Xtro II: The Second Encounter (1990)

Xtro is back for revenge! Ok not really. After all, Xtro pretty much won at the end of Xtro what with him killing everyone, turning his son into a junior Xtro and leaving a passel of eggs inside his wife’s fridge. So I guess he’s back just to rub it in our inferior human faces! You think he was leaving his alien dookie all over the Nexus project facility just because he couldn’t hold it until he got to the restroom? That was totally a “I just pooped in your precious lab and what you are going to do about it” moment!

Well the joke’s on you, Xtro because this time we aren’t putting you up against your wife’s new douchebag photographer boyfriend with his cruddy early 1980s hair! It’s time for the adults to handle things. And who would that be, you ask? Maybe while you’re sitting around in your crappy home dimension, you caught a stray episode or two of the greatest TV series about a helicopter ever named Airwolf. That’s right, Jan-Michael Vincent just rolled into Nexus, growling his lines in mostly incomprehensible fashion (purportedly he didn’t bother to learn his lines so the director had to feed them to him as they filmed) and rocking his breathtaking 1970s feathered hair!

In his heyday, Vincent worked with the likes of Charles Bronson (The Mechanic), George Peppard (Damnation Alley) and Robert Mitchum (The Winds of War). Then he made tons of money hanging out with Ernest Borgnine in Airwolf. Xtro II: The Second Encounter‘s only other recognizable name is Tara Buckman. You know, the Tara Buckman who was in such Italian box office sensations as Blue Angel Cafe, Night Killer, and High Finance Woman. So Vincent can be forgiven for hating everything about having to appear in something like this.

Vincent’s apparent antipathy for the project is understandable given how terribly routine it all is. While the original Xtro was a strange combination of gory alien invasion moments and the muted domestic problems of a blended family punctuated by killer life-size dolls and midget clowns, Xtro II embraces none of that and instead trots out the mind-numbingly routine stalk-n-shaft monster flick story.

Stalk-n-slash is of course the genre where a group of people are trapped in a lab with a monster on the loose and all the happens is that the monster and people chase each other through elevator shafts, airshafts and bland industrial hallways. Just offhand after thinking about it for five seconds, similar movies that come to mind are Forbidden World, Dead Space, The Terror Within, The Terror Within II, Creepozoids, Unknown Origin and Alien Terminator.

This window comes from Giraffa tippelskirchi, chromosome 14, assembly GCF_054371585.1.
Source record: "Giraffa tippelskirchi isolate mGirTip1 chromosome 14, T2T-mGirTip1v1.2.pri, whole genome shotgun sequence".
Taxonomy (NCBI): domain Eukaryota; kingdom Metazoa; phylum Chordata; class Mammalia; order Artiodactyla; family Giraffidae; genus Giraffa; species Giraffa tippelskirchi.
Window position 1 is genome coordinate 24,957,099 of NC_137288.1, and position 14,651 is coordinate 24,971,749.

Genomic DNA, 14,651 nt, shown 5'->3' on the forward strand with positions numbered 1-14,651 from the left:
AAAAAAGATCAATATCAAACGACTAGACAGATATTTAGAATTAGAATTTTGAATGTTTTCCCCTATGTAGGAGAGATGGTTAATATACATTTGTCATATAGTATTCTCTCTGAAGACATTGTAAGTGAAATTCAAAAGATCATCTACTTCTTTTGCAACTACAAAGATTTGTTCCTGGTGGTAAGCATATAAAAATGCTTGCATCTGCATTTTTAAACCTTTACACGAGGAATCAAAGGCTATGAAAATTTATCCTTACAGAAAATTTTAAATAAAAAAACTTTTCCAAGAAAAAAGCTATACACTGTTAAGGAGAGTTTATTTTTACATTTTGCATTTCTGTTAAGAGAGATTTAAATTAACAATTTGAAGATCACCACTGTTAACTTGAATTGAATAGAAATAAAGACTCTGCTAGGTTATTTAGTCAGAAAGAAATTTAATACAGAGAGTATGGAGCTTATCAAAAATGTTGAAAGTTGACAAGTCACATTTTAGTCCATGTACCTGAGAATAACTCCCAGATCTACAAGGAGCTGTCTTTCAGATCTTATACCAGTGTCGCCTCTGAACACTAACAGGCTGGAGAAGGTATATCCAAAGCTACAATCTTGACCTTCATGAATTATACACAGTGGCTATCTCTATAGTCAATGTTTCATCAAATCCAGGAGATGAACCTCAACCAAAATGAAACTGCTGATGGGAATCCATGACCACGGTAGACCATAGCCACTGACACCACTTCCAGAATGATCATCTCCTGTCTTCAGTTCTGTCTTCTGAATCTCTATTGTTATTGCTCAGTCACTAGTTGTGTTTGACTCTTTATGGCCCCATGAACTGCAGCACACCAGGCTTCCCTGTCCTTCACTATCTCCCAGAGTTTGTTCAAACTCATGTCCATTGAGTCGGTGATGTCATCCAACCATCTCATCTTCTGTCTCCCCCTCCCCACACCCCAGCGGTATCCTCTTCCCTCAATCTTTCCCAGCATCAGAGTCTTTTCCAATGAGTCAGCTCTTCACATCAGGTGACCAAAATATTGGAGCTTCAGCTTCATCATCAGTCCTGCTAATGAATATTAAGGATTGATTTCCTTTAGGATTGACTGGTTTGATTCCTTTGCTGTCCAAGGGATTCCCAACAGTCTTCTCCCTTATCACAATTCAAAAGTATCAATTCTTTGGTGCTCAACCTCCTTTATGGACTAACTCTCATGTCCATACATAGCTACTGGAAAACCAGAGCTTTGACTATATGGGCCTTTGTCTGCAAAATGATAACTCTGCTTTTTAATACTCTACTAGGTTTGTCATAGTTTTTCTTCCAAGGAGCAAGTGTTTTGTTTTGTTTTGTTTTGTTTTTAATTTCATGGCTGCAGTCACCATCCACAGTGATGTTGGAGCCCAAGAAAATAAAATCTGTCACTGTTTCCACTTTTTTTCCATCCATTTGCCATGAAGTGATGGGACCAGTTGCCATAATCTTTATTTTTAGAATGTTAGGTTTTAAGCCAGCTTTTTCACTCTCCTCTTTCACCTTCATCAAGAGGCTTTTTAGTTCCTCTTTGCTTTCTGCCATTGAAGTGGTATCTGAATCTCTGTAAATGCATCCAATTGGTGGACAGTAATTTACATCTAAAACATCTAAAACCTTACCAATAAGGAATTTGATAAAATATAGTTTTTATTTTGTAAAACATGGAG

Xtro doesn’t do anything new with the story and in fact manages to abandon the only moderately intriguing idea (humans traveling to another dimension where the Xtros live) and instead just has Xtro infect a returning crew member before busting out of her and running roughshod over everyone before Airwolf finally grabs the biggest assed gun in the lab and says “I’m not running this time, you son of bitch” and shoots it about a billion times.

Airwolf plays Shepherd and he ran an earlier Nexus project down in Texas. He’s the only man to ever go into the other dimension and come back alive! But something went terribly wrong and Shepherd blew the whole project up! But refuses to tell anyone why! Now he’s out of the business, disgraced and living in a cabin by himself! Until his country needs him again! Or at least until his ex-girlfriend, Dr. Casserly convinces the Secretary of Defense to bring him back after a crew go missing again in the other dimension!

Dr. Summerfield is in charge of Nexus though and he hates Shepherd! And then after a single scientist manages to return to our dimension, Summerfield gets himself clawed on the neck by her and begins to act strangely! And wouldn’t you know it, but now the lab has gone a sealed itself off from the outside world due to a biohazard being detected! And just to keep Airwolf from lollygagging on his monster hunting activities, the entire lab is going to be bathed in a radioactive wash in six hours!

Things play out as you expect for the rest of the film with characters bickering, acting stupid (a nurse and member of the strike force decide that it’s a perfect time while the monster is on the loose to attempt a romantic fling), split up, run here and there, climb up shafts, fall down shafts, try to open doors and get picked off one by one.

You can’t help but sympathize with Airwolf because he’s the only one who has any sense about the situation and even this late in his career, there was still a bit of star quality left in Jan-Michael Vincent that was totally lacking with anyone else. (Despite her lengthy resume in film and TV, Buckman in particular is terrible at saying anything in convincing fashion.)

Harry Bromley Davenport, who made the original, is back again as director and supposedly made this movie because he had the rights to the name Xtro, but not anything else about the first movie. Shot in a much more conventional action/sci-fi style and minus the weird and often times obnoxious musical score, Xtro II looks exactly like you would expect a low budget Alien clone to look like, but its anonymous ordinariness only makes you appreciate the chances that were taken with the original, despite it not always being successful. Forgettable except for how depressing it is to see a once rising star like Vincent struggle through such a Xtro-sized space turd.

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